We all like to buy stuff. And some things like food, water and clothing are fundamental to life. And even the things that might not be so essential, consumed in careful moderation, aren’t going to keep us on a reckless trail to an even more materialistic and unsustainable world.
At buy positively, our aim isn’t to become preachers, but rather informants and an amplifier for responsibly courageous brands. We just believe it’s important to understand our own impact. To be conscious of what we’re buying, where it comes from and how it’s impacting our communities and our planet.
There are some extraordinary brands out there today, already building an alternative to irresponsible consumerism. If you support them, your purchase might help in investing in ways to offset the heavy environmental impact of manufacturing or uncover breakthrough technologies helping positively change the face of capitalism. It might even help finance new opportunities for budding entrepreneurs in poor communities; people brave enough to defy the odds against them, start small businesses and ambitiously strive to breathe new life into their communities and local economies.
With so much noise today, it makes it extremely difficult to separate the good doers and the good marketers, but they are out there. The responsibly courageous brands that are giving back not because it’s good PR, but because it’s part of their DNA – it’s simply who they are.
The problem is that the truly conscious brands often don’t have the financial means to make themselves known to consumers. Rather than spending money on marketing about being socially responsible and philanthropic, they’re choosing to invest in taking action; making a real difference. These are the brands that merit a louder voice. These are the one’s that have the potential to turn a small counterculture of modest, smarter consumption into the new normal.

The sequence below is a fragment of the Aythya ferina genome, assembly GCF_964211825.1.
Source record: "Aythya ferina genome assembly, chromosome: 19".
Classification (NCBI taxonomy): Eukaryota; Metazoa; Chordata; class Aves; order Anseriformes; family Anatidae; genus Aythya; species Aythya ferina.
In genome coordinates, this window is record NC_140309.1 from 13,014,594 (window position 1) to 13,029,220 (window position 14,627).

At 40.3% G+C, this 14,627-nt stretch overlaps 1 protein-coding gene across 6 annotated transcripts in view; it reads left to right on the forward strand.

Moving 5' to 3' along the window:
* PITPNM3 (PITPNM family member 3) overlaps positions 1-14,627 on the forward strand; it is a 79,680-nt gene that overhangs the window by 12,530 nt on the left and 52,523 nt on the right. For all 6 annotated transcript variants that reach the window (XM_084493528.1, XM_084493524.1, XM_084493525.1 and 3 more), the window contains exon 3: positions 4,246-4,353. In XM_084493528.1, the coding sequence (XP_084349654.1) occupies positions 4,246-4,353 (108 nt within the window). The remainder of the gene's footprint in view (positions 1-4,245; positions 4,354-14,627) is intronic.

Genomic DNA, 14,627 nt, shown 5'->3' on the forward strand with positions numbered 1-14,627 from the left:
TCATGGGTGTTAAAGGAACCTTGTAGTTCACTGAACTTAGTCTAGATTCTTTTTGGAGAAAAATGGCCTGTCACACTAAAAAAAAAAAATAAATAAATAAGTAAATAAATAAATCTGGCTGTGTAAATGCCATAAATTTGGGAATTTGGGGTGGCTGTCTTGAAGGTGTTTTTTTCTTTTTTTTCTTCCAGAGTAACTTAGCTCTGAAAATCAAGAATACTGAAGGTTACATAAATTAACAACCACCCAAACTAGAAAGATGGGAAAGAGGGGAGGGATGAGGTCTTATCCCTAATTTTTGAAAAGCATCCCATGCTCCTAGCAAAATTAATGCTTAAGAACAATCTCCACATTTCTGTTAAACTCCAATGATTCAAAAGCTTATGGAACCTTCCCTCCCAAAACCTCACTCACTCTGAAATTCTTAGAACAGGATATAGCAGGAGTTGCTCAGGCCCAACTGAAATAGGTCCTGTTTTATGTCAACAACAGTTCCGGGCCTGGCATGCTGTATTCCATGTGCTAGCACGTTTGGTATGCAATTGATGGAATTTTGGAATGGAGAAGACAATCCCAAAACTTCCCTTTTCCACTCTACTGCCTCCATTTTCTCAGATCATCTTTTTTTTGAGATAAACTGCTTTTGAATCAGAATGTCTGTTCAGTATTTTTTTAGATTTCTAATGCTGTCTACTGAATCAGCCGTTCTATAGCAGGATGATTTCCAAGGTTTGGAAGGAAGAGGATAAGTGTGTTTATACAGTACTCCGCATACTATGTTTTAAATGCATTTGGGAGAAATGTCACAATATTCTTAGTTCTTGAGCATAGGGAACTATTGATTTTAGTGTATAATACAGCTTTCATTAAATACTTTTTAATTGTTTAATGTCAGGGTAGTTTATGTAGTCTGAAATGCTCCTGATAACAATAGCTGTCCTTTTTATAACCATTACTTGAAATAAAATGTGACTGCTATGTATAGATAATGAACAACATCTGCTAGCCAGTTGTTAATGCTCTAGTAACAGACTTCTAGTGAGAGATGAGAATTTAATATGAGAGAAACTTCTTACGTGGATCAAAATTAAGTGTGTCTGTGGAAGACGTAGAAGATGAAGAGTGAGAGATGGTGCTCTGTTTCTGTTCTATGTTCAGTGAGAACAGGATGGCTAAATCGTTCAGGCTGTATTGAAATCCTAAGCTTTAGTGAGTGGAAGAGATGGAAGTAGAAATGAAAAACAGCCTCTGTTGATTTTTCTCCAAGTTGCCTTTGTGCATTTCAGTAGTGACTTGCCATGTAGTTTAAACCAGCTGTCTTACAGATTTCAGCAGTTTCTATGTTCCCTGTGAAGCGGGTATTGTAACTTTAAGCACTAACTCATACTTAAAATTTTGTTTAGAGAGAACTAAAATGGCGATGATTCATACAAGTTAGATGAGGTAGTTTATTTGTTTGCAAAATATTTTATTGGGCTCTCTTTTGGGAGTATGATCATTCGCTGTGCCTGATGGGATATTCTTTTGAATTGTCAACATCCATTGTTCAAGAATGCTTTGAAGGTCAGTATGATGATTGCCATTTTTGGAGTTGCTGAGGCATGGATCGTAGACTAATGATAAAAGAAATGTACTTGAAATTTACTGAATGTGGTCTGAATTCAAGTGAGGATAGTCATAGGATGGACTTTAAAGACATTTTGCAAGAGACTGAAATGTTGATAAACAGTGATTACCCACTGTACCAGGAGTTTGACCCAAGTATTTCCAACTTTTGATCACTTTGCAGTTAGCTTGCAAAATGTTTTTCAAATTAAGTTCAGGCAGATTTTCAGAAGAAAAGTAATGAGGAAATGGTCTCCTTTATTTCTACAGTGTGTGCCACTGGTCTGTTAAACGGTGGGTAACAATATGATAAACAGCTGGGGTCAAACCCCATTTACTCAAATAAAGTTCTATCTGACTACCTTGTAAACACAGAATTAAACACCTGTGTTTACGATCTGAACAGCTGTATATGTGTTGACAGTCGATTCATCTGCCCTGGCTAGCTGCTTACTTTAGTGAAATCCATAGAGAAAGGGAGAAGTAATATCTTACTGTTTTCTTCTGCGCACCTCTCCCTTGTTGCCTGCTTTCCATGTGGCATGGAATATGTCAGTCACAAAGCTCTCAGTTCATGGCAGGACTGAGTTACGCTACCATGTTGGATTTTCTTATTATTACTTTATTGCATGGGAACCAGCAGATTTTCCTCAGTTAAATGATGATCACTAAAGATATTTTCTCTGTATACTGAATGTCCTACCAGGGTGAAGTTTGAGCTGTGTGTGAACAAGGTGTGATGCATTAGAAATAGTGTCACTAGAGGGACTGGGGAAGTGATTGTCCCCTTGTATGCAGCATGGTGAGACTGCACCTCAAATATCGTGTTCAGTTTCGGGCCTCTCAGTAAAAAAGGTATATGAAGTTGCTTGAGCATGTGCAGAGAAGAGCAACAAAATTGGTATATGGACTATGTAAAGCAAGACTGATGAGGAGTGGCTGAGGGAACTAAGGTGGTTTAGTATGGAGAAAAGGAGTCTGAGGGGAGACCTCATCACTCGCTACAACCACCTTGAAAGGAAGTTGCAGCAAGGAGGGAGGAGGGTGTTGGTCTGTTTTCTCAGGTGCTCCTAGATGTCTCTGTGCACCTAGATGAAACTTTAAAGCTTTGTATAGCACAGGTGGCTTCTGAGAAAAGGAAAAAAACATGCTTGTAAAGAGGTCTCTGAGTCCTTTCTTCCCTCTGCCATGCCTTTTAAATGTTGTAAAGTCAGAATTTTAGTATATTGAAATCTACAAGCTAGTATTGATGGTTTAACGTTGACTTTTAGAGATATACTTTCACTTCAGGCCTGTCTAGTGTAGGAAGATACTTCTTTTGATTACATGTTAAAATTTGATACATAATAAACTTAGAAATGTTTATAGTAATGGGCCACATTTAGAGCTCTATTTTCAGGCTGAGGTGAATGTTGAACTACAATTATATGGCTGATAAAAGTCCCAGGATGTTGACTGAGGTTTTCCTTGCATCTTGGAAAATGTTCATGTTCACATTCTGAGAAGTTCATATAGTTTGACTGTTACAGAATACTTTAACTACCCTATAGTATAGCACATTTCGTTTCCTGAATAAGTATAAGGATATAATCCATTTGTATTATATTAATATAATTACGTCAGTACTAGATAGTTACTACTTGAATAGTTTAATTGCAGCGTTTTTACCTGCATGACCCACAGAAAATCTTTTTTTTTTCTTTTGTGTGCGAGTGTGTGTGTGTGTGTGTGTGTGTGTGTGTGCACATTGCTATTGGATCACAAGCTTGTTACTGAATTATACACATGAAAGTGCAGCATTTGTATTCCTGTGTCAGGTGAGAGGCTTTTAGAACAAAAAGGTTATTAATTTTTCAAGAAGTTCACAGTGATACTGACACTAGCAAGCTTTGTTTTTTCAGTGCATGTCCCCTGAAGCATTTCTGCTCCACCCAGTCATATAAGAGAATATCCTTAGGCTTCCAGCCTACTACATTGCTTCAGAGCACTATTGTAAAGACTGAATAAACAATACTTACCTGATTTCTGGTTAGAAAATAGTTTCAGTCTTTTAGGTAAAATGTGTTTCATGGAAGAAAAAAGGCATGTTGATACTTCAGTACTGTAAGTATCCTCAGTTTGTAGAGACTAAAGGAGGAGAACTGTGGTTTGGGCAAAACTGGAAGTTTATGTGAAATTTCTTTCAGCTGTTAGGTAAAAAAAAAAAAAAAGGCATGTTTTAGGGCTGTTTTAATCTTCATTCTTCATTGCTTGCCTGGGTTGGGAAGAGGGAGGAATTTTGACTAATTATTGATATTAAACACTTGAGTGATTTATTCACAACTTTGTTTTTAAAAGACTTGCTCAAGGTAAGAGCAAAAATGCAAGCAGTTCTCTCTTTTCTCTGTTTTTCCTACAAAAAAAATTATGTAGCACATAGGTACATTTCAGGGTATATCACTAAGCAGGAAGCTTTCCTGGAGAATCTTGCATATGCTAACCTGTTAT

Our goal is to build awareness around these brands and a way of buying in which benefits might outweigh the costs. Initially this sounds counterintuitive. But what if we bought less? And what if we made a conscious decision to only buy from the brands committed to so much more than their margins?
These brands are out there. We’ve had the pleasure of already speaking with a handful of them as well.
Consumerism isn’t inherently bad – it’s its excessiveness that gives it a bad wrap and makes it by fact unsustainable.
While we’re all for consuming less, simplifying our lives and making a conscious effort to shift our priorities away from a culture in which we’re defined by the goods we own rather than the good we do, consumerism is here to stay. We’re always going to need things to live and we’re probably going to still want a few things we don’t need; let’s just be reasonable about it.